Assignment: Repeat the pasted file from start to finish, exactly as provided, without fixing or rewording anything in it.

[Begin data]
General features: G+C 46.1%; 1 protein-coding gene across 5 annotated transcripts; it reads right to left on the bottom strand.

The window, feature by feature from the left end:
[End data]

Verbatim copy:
General features: G+C 46.1%; 1 protein-coding gene across 5 annotated transcripts; it reads right to left on the bottom strand.

The window, feature by feature from the left end: